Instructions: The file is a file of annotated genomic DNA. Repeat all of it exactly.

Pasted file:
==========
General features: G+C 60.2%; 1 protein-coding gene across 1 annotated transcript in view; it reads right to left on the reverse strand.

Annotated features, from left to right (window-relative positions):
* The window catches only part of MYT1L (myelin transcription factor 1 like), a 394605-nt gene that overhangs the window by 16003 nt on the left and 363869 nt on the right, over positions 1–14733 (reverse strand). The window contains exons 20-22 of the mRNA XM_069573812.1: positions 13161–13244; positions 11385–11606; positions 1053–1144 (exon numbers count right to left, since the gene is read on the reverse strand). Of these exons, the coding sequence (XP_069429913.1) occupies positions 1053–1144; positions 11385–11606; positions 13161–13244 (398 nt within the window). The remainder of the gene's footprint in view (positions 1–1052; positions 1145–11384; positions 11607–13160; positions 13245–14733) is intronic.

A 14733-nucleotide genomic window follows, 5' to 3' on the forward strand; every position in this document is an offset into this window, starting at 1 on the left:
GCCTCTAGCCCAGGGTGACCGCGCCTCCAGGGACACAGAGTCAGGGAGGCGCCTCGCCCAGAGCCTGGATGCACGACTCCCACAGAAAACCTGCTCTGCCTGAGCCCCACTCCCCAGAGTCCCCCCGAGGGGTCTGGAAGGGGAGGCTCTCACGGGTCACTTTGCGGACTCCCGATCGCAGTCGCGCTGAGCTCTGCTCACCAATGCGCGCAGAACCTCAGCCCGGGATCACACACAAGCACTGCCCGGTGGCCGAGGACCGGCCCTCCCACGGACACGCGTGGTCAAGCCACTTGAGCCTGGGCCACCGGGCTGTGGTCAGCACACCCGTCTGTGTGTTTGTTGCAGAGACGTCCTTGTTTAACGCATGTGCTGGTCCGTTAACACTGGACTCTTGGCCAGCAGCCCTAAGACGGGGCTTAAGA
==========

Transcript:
General features: G+C 60.2%; 1 protein-coding gene across 1 annotated transcript in view; it reads right to left on the reverse strand.

Annotated features, from left to right (window-relative positions):
* The window catches only part of MYT1L (myelin transcription factor 1 like), a 394605-nt gene that overhangs the window by 16003 nt on the left and 363869 nt on the right, over positions 1–14733 (reverse strand). The window contains exons 20-22 of the mRNA XM_069573812.1: positions 13161–13244; positions 11385–11606; positions 1053–1144 (exon numbers count right to left, since the gene is read on the reverse strand). Of these exons, the coding sequence (XP_069429913.1) occupies positions 1053–1144; positions 11385–11606; positions 13161–13244 (398 nt within the window). The remainder of the gene's footprint in view (positions 1–1052; positions 1145–11384; positions 11607–13160; positions 13245–14733) is intronic.

A 14733-nucleotide genomic window follows, 5' to 3' on the forward strand; every position in this document is an offset into this window, starting at 1 on the left:
GCCTCTAGCCCAGGGTGACCGCGCCTCCAGGGACACAGAGTCAGGGAGGCGCCTCGCCCAGAGCCTGGATGCACGACTCCCACAGAAAACCTGCTCTGCCTGAGCCCCACTCCCCAGAGTCCCCCCGAGGGGTCTGGAAGGGGAGGCTCTCACGGGTCACTTTGCGGACTCCCGATCGCAGTCGCGCTGAGCTCTGCTCACCAATGCGCGCAGAACCTCAGCCCGGGATCACACACAAGCACTGCCCGGTGGCCGAGGACCGGCCCTCCCACGGACACGCGTGGTCAAGCCACTTGAGCCTGGGCCACCGGGCTGTGGTCAGCACACCCGTCTGTGTGTTTGTTGCAGAGACGTCCTTGTTTAACGCATGTGCTGGTCCGTTAACACTGGACTCTTGGCCAGCAGCCCTAAGACGGGGCTTAAGA